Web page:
This year Thanksgiving is going to look different. Because the pandemic is still raging on, families may have to make the uncomfortable call to host a smaller Thanksgiving dinner this year or not host visitors at all. You may be going home to be with your family and to continue your finals remotely in the following weeks. You may be on campus and enjoying the few days of less zoom classes and meetings during the end of next week. After a stressful and long year, and since we cannot celebrate over dinner with as many people as in previous years, it is more important than ever to practice gratitude for the times we do get to spend with family and for the things we have. This week, CSSJ’s “Week of Thanks” helps you do just that.
But I want to draw your attention away from this innocent picture of Thanksgiving. It is indeed understood in our national consciousness as a time to celebrate and give thanks for all we are grateful for. And that is important. But the holiday’s dark roots originate from the brutal colonization of Indigenous peoples in the U.S. Children attending public school in the American education system typically learn that Thanksgiving is a time to celebrate how the Pilgrims—then recently settled colonists in Massachusetts—and the Wampanoag Native Americans came together and feasted. They did gather together, but what goes unrecognized today is the twisted celebration of the colonists’ subsequent massacre of a group of Pequot Native Americans that resulted in a colonist leader declaring a “Day of Thanksgiving” to honor their atrocity.
Native peoples have been celebrating the harvest and giving thanks to the land for years, an idea similar to how many Americans view the holiday today. But the current American celebration of Thanksgiving dates back to the seventeenth century, when the Pilgrims and Wampanoag tribe gathered. But in 1637, the holiday we now know today as “Thanksgiving” was designated when Gov. John Winthrop of the Massachusetts Bay Colony declared a “Day of Thanksgiving” to celebrate the return of colonists who had just massacred a town of Pequot Native Americans in Connecticut. Today, some Native peoples mourn these lost ancestors on the Day of Mourning, which is also on the fourth Thursday of November each year. It is important to recognize—on the fourth Thursday of November and every day—and call attention to the brutal history of colonization and erasure of Native culture and peoples by the United States. Carlisle’s place in this history is particularly atrocious: Carlisle was the site of the infamous Carlisle Indian Industrial School, where founder Richard Pratt’s motto was “kill the Indian, save the man”. This is just one example of how our country has stolen Native cultures, refused to ignore centuries-old treaties, and committed genocide against Native peoples and nations. To move toward a decolonialized and just future for Indigenous peoples, it is essential we recognize this colonialist history and do no more harm.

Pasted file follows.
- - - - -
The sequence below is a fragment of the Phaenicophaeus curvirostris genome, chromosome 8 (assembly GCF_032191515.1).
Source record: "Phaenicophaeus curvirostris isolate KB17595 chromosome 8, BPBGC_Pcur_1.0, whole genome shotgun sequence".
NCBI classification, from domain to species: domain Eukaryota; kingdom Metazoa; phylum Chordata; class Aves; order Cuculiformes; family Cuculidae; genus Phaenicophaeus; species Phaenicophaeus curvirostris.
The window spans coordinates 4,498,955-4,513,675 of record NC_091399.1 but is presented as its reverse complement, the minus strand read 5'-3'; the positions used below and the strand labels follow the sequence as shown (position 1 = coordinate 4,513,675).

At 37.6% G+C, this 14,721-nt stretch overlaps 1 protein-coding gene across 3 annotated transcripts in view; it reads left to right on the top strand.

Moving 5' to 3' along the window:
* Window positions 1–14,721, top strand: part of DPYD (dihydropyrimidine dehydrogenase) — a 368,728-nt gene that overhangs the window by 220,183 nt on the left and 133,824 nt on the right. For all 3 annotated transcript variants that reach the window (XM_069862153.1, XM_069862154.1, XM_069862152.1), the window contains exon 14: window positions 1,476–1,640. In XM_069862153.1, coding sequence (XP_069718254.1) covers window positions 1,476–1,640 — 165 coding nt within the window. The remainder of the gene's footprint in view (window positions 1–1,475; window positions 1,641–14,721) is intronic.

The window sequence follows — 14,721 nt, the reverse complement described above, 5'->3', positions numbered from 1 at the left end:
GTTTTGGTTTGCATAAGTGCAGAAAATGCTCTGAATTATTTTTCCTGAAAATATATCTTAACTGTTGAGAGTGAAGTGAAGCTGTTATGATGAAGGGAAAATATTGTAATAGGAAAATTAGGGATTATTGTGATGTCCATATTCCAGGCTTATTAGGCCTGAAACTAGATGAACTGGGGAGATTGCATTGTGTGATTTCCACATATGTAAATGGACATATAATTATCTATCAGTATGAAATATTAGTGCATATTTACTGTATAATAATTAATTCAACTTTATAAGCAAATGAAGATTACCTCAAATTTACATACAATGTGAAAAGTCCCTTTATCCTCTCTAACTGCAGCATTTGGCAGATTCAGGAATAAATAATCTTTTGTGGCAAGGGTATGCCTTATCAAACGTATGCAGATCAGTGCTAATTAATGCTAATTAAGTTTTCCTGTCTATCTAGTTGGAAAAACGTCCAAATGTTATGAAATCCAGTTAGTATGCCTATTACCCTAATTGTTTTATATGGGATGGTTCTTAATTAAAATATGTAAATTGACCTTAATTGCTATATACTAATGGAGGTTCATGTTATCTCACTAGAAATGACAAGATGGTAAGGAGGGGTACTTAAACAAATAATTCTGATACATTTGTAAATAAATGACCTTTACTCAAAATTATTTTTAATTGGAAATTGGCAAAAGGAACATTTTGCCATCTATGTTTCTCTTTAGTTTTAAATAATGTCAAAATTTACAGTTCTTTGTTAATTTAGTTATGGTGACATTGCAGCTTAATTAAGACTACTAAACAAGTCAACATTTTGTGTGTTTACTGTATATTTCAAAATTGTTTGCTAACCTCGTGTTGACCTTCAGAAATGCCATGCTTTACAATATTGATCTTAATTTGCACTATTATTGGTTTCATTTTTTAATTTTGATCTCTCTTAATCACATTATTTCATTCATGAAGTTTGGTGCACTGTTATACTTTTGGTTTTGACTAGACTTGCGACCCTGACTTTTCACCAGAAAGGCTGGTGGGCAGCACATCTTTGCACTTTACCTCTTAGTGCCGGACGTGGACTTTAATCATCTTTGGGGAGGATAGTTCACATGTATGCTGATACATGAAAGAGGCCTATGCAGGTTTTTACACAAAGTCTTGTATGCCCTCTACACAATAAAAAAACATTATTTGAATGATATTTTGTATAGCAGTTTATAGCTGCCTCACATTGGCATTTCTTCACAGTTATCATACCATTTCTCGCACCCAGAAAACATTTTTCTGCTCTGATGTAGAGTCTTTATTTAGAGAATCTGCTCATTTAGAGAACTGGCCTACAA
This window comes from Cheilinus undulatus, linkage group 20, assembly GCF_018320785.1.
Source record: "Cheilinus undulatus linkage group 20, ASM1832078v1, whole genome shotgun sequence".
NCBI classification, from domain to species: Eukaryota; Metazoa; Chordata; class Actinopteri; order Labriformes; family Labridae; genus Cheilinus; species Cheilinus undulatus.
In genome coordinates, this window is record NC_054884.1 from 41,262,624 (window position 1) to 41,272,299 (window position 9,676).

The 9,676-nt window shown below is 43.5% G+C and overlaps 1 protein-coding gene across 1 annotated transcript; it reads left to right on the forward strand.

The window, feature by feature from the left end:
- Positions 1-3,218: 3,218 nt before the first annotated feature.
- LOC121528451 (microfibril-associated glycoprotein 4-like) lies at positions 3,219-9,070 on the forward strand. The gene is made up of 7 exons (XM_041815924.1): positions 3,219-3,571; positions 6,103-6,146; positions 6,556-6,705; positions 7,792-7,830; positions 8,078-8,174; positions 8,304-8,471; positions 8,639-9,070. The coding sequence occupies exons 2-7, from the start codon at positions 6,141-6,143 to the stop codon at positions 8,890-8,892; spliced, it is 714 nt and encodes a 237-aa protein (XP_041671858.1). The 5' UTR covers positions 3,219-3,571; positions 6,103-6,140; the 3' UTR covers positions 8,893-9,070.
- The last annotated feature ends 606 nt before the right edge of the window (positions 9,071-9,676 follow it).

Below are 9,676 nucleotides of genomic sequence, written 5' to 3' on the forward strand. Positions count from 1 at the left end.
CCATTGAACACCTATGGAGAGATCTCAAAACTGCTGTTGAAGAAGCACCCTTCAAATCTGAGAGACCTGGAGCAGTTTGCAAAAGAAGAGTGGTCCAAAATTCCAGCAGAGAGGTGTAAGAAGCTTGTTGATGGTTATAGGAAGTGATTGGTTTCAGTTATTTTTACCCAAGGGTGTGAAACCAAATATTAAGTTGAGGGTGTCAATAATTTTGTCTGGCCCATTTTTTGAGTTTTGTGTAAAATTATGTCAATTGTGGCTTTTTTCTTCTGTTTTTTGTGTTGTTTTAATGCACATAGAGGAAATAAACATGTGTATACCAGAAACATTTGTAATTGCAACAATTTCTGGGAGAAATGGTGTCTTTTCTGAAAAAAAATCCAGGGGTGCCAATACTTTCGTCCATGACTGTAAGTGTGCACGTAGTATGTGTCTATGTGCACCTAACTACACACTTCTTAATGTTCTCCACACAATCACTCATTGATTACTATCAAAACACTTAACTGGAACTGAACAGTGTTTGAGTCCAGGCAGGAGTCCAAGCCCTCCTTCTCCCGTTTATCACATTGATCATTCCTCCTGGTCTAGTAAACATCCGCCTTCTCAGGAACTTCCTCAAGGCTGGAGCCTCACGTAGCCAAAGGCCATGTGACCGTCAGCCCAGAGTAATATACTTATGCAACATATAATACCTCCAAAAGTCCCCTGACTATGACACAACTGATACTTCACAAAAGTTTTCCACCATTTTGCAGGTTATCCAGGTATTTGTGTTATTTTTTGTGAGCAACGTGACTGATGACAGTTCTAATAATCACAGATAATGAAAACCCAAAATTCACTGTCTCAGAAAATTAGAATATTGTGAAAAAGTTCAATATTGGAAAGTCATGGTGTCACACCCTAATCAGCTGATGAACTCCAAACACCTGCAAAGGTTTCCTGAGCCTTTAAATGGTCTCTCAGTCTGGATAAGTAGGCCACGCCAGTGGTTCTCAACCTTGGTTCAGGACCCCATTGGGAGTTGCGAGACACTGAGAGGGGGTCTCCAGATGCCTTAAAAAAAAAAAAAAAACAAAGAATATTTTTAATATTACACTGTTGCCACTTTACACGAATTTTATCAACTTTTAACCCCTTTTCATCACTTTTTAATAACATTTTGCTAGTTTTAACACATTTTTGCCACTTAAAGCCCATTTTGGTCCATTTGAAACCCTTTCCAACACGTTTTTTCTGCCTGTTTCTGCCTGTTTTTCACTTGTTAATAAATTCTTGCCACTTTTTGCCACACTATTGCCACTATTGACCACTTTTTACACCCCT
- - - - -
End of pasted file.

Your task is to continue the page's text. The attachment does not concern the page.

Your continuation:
While looking to the past and working to dismantle colonial structures in the U.S., I think it is also important to uplift contemporary Indigenous voices and celebrate Indigenous joy. One recent example from the election period two weeks ago: six Native candidates were just elected to the U.S. Congress! Another example, this one of art: Project 562 by Matika Wilbur, who photographed Indigenous communities all across the nation to challenge stereotypes and represent contemporary Native America through art. Check it out here! There are of course many more examples online.
When I was a junior at Dickinson, I took a course with a former Professor in the American Studies Department, Prof. Dragone. She taught a wonderful and invaluable course titled “Native American Activism and Resurgence: Red Power to #NoDAPL”. I remember learning about the history of Thanksgiving in her class, and cringing at how awful it is and how unaware I was of it before that class. I’m ashamed to say I never knew about this dark history growing up, and I never thought twice about the fact that I lived on stolen Indigenous land (courtesy of the Doctrine of Discovery—learn more here). So I encourage you, this Thanksgiving, to call attention to the darker side of its history to your family members if you are gathering with them, and research indigenous perspectives. The Clarke Forum, before each lecture or livestream they host, has one of their student project managers announce what Indigenous land they are currently inhabiting. Follow their advice to do the same. Look at this map of Turtle Island to see what land you are on. Some Native communities are mourning on the day we call Thanksgiving. In the fight for a just world, we cannot ignore our country’s deep history of colonization that has permeated our culture for centuries. And acknowledging it isn’t enough—we have to decolonize the future.
Written by Angelica Mishra ’19, CSSJ Program Coordinator
November 18, 2020
Cover image courtesy of the National Museum of the American Indian